Space- and ground-based particle physics meet at CERN

The fourth international conference on Particle and Fundamental Physics in Space (SpacePart12) will take place at CERN from 5 to 7 November. The conference will bring together scientists working on particle and fundamental physics in space and on ground, as well as space policy makers from around the world.


One hundred years after Victor Hess discovered cosmic rays using hot air balloons, the experimental study of particle and fundamental physics is still being pursued today with extremely sophisticated techniques: on the ground, with state-of-the-art accelerators like the LHC; and in space, with powerful observatories that probe, with amazing accuracy, the various forms of cosmic radiation, charged and neutral, which are messengers of the most extreme conditions of matter and energy. SpacePart12 will be the opportunity for participants to exchange views on the progress of space-related science and technology programmes in the field of particle and fundamental physics in space.

SpacePart12 wil open with a keynote speech by Nobel Laureate Jim Cronin, who will revisit the history of cosmic ray physics and discuss its deep links with the birth of CERN. Two special public evening events are expected to attract a large audience: the lecture by Ed Stone, the scientist in charge of NASA’s Voyager programme and the lecture by Bill Gerstenmaier, associate director for NASA’s Human Space Flight and for the International Space Station

Victor F. Hess with a ionization chamber, 1960. (Credits: VF Hess Society, Echophysics, Schloss Pöllau/Austria).

SpacePart12 will be an opportunity to celebrate a century of particle physics by reviewing the status of the field, with a particular focus on the open issues and on the role that space- and ground-based studies of the various forms of cosmic radiation could have in shedding light on the dark sides of our Universe. During the last decade, the growth rate of contributions to the understanding of our Universe from results provided by spaceborne observatories has been outstanding. In addition to the US, Russia, Europe and Japan, new players - most notably China, but also India and Korea - are taking leading roles in this field.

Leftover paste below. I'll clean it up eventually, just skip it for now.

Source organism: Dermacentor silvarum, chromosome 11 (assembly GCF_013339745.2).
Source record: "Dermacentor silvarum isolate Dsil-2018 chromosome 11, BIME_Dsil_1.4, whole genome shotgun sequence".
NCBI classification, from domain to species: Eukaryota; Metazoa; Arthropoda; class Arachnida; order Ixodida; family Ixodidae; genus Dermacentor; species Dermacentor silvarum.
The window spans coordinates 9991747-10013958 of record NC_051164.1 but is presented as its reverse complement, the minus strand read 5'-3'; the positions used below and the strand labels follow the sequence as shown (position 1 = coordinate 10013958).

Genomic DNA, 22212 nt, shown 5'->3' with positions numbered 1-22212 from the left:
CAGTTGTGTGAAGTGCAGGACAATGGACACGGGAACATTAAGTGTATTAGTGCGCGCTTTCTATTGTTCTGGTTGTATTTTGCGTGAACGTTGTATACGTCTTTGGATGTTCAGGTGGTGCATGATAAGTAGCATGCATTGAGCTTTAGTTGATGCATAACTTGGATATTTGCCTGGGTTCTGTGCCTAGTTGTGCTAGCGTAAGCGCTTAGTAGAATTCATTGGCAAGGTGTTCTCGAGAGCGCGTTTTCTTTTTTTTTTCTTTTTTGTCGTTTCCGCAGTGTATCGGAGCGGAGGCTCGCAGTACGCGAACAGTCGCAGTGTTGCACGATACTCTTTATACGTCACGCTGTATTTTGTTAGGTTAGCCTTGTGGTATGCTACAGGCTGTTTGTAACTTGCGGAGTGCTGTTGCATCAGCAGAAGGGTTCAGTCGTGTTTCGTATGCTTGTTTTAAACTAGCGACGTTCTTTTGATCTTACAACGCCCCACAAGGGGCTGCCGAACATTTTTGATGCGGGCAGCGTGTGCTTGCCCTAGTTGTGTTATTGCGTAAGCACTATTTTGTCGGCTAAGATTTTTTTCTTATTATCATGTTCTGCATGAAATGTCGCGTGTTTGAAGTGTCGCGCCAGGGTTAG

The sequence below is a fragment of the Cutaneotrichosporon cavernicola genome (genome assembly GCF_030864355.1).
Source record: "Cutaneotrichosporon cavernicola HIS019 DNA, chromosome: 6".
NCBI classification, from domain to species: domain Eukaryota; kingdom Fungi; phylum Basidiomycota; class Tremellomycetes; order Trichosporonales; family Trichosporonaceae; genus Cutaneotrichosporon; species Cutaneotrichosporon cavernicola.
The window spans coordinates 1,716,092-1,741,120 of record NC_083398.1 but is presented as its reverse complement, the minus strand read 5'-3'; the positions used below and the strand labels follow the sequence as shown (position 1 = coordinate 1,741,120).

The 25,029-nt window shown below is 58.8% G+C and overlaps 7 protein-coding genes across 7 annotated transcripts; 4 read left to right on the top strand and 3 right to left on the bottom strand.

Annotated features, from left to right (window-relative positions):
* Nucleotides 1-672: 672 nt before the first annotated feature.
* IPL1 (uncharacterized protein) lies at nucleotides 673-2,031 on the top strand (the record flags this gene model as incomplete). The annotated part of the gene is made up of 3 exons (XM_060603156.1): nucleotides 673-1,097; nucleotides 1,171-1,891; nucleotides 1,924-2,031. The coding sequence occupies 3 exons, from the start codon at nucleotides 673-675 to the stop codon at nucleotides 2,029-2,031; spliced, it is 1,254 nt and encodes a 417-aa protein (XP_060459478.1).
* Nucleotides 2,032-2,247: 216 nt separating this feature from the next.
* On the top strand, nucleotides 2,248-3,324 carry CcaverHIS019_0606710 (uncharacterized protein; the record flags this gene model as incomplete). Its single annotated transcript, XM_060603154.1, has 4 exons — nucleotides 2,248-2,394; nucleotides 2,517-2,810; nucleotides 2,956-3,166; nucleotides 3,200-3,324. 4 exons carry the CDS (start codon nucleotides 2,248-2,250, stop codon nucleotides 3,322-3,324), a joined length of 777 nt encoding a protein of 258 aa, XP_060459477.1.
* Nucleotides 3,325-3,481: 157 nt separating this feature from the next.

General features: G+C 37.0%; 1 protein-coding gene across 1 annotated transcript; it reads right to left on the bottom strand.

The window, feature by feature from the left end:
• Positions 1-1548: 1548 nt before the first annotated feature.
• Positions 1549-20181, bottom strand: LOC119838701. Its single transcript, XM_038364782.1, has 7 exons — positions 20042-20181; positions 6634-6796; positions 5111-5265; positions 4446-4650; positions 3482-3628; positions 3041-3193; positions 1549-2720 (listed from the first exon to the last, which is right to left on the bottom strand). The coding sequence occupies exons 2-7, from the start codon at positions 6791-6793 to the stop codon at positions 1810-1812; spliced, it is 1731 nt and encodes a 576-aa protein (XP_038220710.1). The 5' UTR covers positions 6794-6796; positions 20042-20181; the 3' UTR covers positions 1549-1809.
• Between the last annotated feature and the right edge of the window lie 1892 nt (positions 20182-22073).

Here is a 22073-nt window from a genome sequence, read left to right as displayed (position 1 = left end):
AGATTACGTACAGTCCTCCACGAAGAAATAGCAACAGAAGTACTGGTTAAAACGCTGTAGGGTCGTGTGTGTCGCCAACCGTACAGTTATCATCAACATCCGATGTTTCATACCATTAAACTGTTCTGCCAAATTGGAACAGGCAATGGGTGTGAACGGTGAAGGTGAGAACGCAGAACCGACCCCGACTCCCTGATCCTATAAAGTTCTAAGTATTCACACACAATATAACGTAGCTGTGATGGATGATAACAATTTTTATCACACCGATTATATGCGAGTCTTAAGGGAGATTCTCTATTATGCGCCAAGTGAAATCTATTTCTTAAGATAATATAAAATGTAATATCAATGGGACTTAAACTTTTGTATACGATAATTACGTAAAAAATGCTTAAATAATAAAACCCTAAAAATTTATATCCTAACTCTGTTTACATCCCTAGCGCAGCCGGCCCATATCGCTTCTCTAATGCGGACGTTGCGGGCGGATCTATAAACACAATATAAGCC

The conference will bring together leading researchers from around the world and from diverse sub-fields of physics, namely astroparticle physics and astrophysics, which have common interests in elementary particles and fundamental interactions. The conference programme will include talks from leading scientists as well as leading representatives of the international space community, covering science, technology and strategies for the future.

For detailed programme information, logistics and registration, please visit the conference website at:


by CERN Bulletin